“I was an animal lover from an early age,” he says, “rescuing dogs, cats, chickens, anything. My mom’s house was a kind of zoo when I was 17. After high school I was studying to be a lawyer because it’s a tradition in my family—my father’s a lawyer, my brother’s a lawyer, my uncle’s a lawyer. Then I met somebody who was born in Galápagos, and that was my connection to the islands. I came here and said, ‘This is for me.’ I changed to studying biology and natural sciences and became a guide.”
Billy’s passion for the islands is palpable, as is that of his naturalist colleague, Sophia, and the entire crew—from captain to bartender. With only 20 guests aboard each boat, everything feels distinctive and personal, with just enough routine to breathe familiarity into an unfamiliar environment.
Mornings start with a buffet of comfort foods and local specialties served in the main salon and dining area: eggs and fresh fruit, granola and yogurts, smoothies and juices, Ecuadorian longaniza sausage and breakfast potatoes, espresso and tea. After a short briefing, activities commence.
On Monday: bird-watching off Great Darwin Bay on the remote Isla Genovesa, admiring the red-footed boobies nesting in the palo santo trees. On Tuesday: paddling through Black Turtle Cove on the north side of Santa Cruz as golden rays and hawksbill turtles glide through the shallow waters. On Wednesday: disembarking at Urbina Bay on Isla Isabela and walking amongst the giant Galápagos tortoises, followed by a short panga ride to snorkel with marine iguanas as they feast on lush green algae that clings to the black volcanic rock beneath the surface of the ocean. And on and on for four more days, until your body has acclimated to the water and your eyes have sharpened to spy even the smallest of creatures hiding within the brush.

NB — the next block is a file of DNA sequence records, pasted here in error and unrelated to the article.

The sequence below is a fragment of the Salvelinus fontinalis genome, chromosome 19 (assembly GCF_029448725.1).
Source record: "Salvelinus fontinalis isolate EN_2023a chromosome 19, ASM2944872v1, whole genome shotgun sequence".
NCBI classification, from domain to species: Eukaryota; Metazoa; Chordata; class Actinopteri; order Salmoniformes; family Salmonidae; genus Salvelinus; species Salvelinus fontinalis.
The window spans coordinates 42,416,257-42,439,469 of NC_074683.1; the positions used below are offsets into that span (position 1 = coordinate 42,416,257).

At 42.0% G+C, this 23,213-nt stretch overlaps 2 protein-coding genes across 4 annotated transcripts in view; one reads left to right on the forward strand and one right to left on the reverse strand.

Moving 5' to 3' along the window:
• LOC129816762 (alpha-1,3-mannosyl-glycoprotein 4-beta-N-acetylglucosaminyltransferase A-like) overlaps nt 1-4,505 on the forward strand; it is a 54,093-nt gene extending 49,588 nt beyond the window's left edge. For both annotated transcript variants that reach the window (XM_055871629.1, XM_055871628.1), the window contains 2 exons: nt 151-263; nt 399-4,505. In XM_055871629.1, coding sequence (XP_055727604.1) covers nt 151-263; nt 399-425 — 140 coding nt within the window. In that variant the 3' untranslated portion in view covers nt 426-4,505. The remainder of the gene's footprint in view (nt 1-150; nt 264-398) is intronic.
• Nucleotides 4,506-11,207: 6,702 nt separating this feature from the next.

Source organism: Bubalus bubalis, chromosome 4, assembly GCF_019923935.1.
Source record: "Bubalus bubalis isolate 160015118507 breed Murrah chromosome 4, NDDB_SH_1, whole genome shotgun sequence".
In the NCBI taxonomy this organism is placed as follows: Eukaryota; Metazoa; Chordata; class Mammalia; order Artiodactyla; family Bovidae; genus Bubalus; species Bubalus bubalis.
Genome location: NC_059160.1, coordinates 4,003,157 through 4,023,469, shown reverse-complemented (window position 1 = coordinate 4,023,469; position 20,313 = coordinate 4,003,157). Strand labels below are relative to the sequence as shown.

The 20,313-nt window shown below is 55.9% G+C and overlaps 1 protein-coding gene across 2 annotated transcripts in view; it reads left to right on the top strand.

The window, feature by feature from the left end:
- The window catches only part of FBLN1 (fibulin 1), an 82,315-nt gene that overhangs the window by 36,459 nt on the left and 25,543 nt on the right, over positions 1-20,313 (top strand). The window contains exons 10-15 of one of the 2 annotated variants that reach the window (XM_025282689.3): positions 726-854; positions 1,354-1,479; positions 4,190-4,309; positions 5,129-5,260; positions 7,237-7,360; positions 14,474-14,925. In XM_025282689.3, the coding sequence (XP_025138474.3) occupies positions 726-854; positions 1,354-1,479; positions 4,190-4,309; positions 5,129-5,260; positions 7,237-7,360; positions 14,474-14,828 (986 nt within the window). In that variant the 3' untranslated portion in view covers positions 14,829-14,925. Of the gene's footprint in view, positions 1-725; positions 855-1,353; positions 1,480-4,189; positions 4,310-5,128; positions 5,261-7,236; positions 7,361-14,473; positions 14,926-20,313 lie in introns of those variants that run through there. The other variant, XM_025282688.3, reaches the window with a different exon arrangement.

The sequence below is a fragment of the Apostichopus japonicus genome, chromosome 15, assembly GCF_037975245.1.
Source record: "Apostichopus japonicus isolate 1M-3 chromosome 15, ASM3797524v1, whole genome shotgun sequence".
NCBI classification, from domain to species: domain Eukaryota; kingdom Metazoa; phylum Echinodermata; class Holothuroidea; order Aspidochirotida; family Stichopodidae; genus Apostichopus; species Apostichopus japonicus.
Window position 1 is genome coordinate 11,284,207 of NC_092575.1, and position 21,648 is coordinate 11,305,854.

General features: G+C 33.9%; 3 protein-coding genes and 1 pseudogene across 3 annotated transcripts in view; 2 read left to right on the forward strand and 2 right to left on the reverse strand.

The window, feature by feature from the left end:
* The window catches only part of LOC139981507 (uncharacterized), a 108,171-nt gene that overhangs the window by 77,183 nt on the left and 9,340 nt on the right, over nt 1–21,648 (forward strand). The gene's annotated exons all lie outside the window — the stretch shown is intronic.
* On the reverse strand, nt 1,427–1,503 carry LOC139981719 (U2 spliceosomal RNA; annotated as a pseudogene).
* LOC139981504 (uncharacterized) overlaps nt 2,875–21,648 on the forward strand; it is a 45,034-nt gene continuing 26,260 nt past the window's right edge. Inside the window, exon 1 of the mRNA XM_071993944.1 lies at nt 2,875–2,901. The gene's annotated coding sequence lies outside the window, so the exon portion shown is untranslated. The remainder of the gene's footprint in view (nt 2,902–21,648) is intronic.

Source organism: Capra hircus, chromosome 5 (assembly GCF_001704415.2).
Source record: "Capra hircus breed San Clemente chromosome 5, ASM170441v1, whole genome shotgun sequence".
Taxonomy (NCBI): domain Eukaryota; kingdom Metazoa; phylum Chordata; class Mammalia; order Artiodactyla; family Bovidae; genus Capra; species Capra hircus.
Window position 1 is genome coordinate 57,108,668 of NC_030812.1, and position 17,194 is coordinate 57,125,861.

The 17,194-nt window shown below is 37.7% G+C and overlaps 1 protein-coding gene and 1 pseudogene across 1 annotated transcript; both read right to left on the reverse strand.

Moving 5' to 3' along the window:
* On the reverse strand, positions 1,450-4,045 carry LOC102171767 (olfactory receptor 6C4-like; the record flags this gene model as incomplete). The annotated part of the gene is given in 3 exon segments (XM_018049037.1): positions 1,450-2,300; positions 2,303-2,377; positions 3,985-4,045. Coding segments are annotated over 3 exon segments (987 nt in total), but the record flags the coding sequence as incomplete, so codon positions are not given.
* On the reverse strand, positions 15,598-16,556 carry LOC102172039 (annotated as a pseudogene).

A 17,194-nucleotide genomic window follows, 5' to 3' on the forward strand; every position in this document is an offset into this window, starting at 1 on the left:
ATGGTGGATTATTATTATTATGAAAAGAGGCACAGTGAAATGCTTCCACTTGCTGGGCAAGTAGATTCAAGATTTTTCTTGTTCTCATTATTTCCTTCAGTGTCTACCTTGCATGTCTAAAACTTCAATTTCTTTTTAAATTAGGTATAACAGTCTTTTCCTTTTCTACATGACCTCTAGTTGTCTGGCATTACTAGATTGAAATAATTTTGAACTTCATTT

Rooms are cleaned and turned down each day, and evenings culminate with a five-course meal that includes main courses like Ecuadorian encebollado, grilled Basque-style octopus, corvina with coconut rice and vegetables, spiced duck breast, poached langostino, and pork pancetta with guava and spiced pineapple.
Each night, lubricated by local wines and spirits, a few of us would retreat to the top deck and unpack the day’s experiences, admiring the stars and recounting all of Mother Nature’s funky contradictions we’d encountered that day: mockingbirds that don’t mock, poisonous snakes with venom glands that have atrophied, penguins that have never seen ice. Animal encounters on the Galápagos aren’t overstimulated and zoo-like. You have to search for the gold. You have to do the work.
As the islands peeled back more layers, so did we. We matched the animals’ curiosity and grew into our fearlessness. For some it was trying new regional delicacies; for others it was ditching the wetsuits to feel fully enveloped by the sea. For my son it was chasing after sharks and marine iguanas … and me trying to keep up with him every step of the way. On our last day at sea, some of the passengers took turns cannonballing off the top deck—a sort of baptismal graduation before we headed back to land.
I’m not sure I’d ever travel back to the Gálapagos—not because I wouldn’t want to experience it again but because it feels like the type of place that should only be enjoyed once, its magic preserved for as many generations as possible before the irreparable damage we’ve done to the environment starts to leave a deeper footprint. Sustainability and conservation are at the heart of Ecoventura’s mission. The company puts their money where their marketing is through the creation of the Gálapagos Biodiversity & Education for Sustainability Fund, in partnership with the Charles Darwin Foundation and the National Park Service, and their involvement with Ecology Project International.
But once you set out to sea, nature does the talking. Hopefully everyone who travels here takes notes.